House Passes Cut, Cap and Balance

The House on Tuesday passed a Republican-backed measure that requires Congress to pass a Balanced Budget Amendment before raising the debt above the $14.3 trillion ceiling.

The “Cut, Cap and Balance Act” allows the debt limit to increase by another $2.4 trillion matched by equal spending cuts.  It passed mostly along party lines 234 to 190.

“We are spending too much money, I think everyone understands that,” said Jason Chaffetz (R.-Utah), the bill’s sponsor.  “But the question is, are we going to actually do something about it?”
“The future of our nation depends on it.  There is all kind of rhetoric that it will cut Medicare, but that is not true.  It just says we will put ourselves on a glide path to set some fiscal sanity before us,” Chaffetz said.

Debate on the House floor got heated at times over the differences between how Democrats and Republicans want to solve the debt-ceiling issue.

“They want to spend more, they want to tax more, and we don’t” said Rep. Dan Burton (R.-Ind.).

“What we are fighting for are more taxpayers, not more taxes,” added Chaffetz (R. –Utah).  Democrats called the plan “arbitrary,” “radical” and “foolish gimmicks,” making fun of its title and renaming it the “Duck, Dodge and Dismantle” law. 

“This is cut, cap and get rid of Medicare,” said Rep. John Larson (D.-Conn.).  “It’s the theater of the absurd.  It seems like a lite beer commercial with endless quibbling on either side.”

Rep. Sheila Jackson Lee (D.-Tex.) called it the “tap dance losers’ club” law, describing the no-tax proposal as “breathtakingly arrogant.”

Insisting that the legislation was a back-door attempt to cut entitlement programs, Rep. John Lewis (D.-Ga.) called it “a deliberate, systematic attempt to destroy Medicare.”

“It would put our economy back into a deeper recession.  It would mean children going hungry.  We as Americans are better than this.  We are more compassionate than this,” Lewis said.

Republicans countered that the Democrat’s arguments were “out of touch with reality.”

“Only in this room is it a disaster to balance the budget,” said James Lankford (R.-Okla.).  “I don’t think Americans understand how out of touch we have become.”

“I’ll tell you what is absurd, saying they have a plan, when they have no plan at all.  That’s the theater of the absurd,” said Rep. Tom Price (R.-Ga.).  “The only thing Cut, Cap and Balance is bad for is members of Congress” who must cut spending. 

Rep. Ron Paul (R.-Tex.) said both parties are to blame for the massive deficit.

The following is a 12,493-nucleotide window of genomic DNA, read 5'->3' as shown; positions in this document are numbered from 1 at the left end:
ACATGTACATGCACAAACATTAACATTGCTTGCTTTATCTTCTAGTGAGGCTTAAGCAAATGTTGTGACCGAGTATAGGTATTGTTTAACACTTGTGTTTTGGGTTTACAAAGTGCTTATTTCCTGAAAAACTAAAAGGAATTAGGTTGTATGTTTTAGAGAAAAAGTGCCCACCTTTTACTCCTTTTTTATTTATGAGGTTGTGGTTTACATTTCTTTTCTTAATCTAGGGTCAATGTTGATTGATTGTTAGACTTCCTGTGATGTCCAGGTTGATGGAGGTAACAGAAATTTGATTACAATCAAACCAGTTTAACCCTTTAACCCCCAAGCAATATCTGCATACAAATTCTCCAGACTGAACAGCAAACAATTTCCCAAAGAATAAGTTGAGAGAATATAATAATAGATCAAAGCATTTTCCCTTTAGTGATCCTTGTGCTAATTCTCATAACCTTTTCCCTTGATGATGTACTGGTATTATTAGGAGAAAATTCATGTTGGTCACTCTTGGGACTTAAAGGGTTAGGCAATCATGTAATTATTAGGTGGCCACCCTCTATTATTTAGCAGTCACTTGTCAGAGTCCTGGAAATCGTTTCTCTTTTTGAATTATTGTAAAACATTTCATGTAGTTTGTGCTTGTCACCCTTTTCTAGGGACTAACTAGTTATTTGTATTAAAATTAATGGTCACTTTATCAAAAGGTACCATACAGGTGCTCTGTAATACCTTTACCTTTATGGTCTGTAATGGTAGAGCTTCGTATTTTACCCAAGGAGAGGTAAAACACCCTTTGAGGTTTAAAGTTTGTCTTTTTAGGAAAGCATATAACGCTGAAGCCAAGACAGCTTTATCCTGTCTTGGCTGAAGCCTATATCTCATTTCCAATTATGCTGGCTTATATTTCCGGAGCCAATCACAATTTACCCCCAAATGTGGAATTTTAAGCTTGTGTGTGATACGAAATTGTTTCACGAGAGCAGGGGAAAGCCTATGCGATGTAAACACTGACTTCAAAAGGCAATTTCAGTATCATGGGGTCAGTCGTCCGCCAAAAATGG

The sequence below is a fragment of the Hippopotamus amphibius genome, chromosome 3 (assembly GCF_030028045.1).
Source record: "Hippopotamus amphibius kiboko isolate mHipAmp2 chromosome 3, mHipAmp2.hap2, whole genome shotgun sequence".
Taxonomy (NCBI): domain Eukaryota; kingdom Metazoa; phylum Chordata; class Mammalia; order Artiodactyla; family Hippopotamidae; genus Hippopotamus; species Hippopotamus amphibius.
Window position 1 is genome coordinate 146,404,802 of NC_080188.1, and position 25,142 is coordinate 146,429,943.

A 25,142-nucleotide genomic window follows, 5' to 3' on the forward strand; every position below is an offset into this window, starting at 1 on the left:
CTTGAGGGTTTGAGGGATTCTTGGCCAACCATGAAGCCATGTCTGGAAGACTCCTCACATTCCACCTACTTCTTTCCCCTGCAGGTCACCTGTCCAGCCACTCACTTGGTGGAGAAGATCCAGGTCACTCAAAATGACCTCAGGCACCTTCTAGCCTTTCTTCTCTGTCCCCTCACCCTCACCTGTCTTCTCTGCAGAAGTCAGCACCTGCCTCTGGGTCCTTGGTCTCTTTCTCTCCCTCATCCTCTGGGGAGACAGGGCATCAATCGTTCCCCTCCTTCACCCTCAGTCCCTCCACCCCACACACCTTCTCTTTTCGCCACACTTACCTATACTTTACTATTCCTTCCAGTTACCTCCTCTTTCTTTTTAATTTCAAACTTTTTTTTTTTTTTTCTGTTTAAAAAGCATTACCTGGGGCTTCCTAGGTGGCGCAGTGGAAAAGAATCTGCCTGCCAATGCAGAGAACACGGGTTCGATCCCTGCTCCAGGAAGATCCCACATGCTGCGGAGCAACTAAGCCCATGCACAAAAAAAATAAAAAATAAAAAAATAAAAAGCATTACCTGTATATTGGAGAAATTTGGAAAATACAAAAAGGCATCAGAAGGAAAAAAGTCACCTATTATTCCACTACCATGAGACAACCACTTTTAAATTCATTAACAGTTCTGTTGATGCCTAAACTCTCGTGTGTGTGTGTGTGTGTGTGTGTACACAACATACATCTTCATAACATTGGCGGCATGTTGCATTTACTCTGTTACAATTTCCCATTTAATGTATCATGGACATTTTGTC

“The reason we don’t cut spending, is one side loves entitlements, and the other side loves war,” Paul said.

The House action came as the a bipartisan group of senators known as the “Gang of Six” released a new plan that would cut $3.7 trillion from the budget over 10 years, but would also add $1.2 trillion in new revenues.

The agreement was brokered between Democratic Senators Kent Conrad of North Dakota, Mark Warner of Virginia and Richard Durbin of Illinois, and Republican Senators Mike Crapo of Idaho, Saxby Chambliss of Georgia and Tom Coburn of Oklahoma.

The Senate plan says the debt must be “stabilized” by 2014 and “impose unprecedented budget enforcement.”

President Barack Obama has threatened to veto the House plan but called the latest Senate proposal a “very significant step.  Obama also maintains that a separate proposal put forth by Senate Minority Leader Mitch McConnell (R.-Ky.) is also a “fail-safe” plan of action to settle the debt limit before the Aug. 2 deadline and the first family leaves for its summer vacation in Martha’s Vineyard.

“We’re in the 11th hour, and we don’t have a lot more time left,” Obama said.  “We don’t have any more time to engage in symbolic gestures.”

McConnell also supports the Cut, Cap and Balance Act, and said during a Senate floor speech Monday that a government borrowing 42 cents for every dollar it spends “needs to sober up.”

“Two years of reckless spending and debt have brought us to the point of crisis.  And this week, Americans will see how their elected representatives decide to resolve it,” McConnell said.

Judson Phillips, founder of the Tea Party Nation, warned that his followers will retaliate against Republicans who give Obama the authority to borrow more money without budget cuts, specifically targeting Obama’s health care plan and Planned Parenthood.

“Voting for the Cut, Cap and Balance plan won’t save you from the Tea Party’s wrath if you ultimately vote for a cheap giveaway of more debt to Obama, as McConnell and Boehner are planning,” Phillips said.